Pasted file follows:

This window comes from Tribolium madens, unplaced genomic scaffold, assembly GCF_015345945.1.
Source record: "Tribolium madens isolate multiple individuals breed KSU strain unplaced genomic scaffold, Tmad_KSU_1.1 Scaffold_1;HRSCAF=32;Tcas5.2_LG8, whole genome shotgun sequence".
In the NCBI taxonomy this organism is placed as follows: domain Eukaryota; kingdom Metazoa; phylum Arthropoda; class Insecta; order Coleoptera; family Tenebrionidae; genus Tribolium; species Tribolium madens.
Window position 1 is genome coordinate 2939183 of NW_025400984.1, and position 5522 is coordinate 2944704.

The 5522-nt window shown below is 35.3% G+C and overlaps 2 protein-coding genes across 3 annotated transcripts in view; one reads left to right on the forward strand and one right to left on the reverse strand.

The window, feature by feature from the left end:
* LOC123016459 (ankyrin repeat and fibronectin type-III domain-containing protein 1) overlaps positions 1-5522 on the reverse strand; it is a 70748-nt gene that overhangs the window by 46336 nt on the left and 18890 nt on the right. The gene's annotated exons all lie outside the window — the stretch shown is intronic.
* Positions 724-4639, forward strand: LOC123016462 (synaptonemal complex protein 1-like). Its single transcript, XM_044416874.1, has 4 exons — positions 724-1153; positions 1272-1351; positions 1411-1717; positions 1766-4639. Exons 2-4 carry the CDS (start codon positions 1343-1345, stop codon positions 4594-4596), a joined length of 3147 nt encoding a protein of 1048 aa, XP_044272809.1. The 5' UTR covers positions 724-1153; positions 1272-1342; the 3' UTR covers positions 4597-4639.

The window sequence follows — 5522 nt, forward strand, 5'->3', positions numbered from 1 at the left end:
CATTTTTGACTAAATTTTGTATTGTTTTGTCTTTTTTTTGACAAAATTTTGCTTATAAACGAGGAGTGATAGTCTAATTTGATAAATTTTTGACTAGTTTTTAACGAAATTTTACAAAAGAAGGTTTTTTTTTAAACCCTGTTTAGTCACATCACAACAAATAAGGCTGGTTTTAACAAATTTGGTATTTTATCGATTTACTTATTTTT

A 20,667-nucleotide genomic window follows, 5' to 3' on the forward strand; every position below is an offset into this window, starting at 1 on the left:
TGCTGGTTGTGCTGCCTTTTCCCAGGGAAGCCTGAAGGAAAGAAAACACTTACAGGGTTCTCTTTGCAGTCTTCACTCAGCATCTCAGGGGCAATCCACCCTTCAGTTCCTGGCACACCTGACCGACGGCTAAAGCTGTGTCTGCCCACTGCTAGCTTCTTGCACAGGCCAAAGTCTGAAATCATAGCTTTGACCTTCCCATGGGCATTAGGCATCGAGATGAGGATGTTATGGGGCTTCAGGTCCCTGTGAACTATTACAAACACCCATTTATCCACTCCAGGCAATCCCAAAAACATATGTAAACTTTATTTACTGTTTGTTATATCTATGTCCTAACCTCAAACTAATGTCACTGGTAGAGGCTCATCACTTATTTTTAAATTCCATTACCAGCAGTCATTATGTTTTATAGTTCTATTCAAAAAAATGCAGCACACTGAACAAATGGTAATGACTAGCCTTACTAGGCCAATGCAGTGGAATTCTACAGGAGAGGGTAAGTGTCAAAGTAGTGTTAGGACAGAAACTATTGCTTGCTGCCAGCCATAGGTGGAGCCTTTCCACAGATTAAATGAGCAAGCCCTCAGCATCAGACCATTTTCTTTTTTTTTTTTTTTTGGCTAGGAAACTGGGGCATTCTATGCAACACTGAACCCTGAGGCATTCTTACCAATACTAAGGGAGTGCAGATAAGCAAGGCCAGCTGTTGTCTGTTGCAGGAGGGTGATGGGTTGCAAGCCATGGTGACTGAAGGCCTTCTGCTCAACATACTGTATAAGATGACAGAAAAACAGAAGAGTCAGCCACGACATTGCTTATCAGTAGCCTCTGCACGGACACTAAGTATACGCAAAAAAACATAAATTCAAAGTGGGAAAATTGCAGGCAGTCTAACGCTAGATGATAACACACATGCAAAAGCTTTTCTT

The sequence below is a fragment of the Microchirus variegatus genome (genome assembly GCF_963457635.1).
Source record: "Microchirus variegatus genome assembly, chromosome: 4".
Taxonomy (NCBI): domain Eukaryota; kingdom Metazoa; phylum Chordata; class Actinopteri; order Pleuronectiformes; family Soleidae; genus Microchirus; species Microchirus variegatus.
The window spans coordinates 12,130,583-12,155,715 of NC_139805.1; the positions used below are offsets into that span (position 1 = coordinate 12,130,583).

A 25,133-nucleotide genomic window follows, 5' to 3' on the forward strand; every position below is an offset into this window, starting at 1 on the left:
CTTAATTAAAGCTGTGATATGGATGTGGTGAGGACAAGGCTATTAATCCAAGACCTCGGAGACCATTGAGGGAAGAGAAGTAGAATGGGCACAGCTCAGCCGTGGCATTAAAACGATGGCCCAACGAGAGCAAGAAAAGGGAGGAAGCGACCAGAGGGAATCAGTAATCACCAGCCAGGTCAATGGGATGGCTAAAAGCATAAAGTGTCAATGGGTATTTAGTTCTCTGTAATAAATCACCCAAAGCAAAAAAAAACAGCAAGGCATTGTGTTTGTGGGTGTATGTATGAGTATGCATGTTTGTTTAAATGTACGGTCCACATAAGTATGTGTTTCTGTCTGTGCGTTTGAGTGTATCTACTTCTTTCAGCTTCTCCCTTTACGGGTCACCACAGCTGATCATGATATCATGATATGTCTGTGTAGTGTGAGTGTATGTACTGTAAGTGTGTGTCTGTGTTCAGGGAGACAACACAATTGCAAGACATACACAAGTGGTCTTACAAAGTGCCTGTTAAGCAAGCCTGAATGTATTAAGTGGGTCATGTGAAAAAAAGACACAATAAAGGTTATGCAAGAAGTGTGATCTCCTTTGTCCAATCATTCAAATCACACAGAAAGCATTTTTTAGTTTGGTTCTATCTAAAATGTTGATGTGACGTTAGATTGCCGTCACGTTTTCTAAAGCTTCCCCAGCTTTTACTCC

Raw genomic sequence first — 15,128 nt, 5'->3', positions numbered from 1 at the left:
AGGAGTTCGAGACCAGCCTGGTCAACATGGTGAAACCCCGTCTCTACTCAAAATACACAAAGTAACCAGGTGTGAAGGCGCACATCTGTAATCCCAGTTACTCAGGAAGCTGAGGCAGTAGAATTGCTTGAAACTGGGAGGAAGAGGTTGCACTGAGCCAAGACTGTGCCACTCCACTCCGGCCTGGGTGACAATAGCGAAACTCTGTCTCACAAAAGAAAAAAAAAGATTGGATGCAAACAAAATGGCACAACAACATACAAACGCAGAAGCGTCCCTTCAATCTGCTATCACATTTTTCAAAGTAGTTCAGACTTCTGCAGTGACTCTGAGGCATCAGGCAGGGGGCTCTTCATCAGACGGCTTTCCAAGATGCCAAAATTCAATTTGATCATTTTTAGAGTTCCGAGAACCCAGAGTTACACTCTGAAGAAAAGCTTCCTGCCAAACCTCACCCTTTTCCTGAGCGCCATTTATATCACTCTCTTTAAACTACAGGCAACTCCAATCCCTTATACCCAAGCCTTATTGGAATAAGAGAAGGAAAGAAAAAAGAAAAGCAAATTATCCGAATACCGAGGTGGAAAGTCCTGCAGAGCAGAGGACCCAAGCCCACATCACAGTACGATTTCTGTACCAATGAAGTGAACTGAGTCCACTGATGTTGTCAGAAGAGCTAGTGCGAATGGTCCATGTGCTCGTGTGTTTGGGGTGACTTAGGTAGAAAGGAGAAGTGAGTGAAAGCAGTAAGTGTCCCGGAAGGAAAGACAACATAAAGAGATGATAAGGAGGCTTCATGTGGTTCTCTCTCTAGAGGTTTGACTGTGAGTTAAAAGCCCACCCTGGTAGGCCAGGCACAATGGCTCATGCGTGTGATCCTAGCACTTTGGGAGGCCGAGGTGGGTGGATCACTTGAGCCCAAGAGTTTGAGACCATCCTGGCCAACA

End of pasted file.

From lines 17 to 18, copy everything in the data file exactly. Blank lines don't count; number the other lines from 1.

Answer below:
A 25,133-nucleotide genomic window follows, 5' to 3' on the forward strand; every position below is an offset into this window, starting at 1 on the left:
CTTAATTAAAGCTGTGATATGGATGTGGTGAGGACAAGGCTATTAATCCAAGACCTCGGAGACCATTGAGGGAAGAGAAGTAGAATGGGCACAGCTCAGCCGTGGCATTAAAACGATGGCCCAACGAGAGCAAGAAAAGGGAGGAAGCGACCAGAGGGAATCAGTAATCACCAGCCAGGTCAATGGGATGGCTAAAAGCATAAAGTGTCAATGGGTATTTAGTTCTCTGTAATAAATCACCCAAAGCAAAAAAAAACAGCAAGGCATTGTGTTTGTGGGTGTATGTATGAGTATGCATGTTTGTTTAAATGTACGGTCCACATAAGTATGTGTTTCTGTCTGTGCGTTTGAGTGTATCTACTTCTTTCAGCTTCTCCCTTTACGGGTCACCACAGCTGATCATGATATCATGATATGTCTGTGTAGTGTGAGTGTATGTACTGTAAGTGTGTGTCTGTGTTCAGGGAGACAACACAATTGCAAGACATACACAAGTGGTCTTACAAAGTGCCTGTTAAGCAAGCCTGAATGTATTAAGTGGGTCATGTGAAAAAAAGACACAATAAAGGTTATGCAAGAAGTGTGATCTCCTTTGTCCAATCATTCAAATCACACAGAAAGCATTTTTTAGTTTGGTTCTATCTAAAATGTTGATGTGACGTTAGATTGCCGTCACGTTTTCTAAAGCTTCCCCAGCTTTTACTCC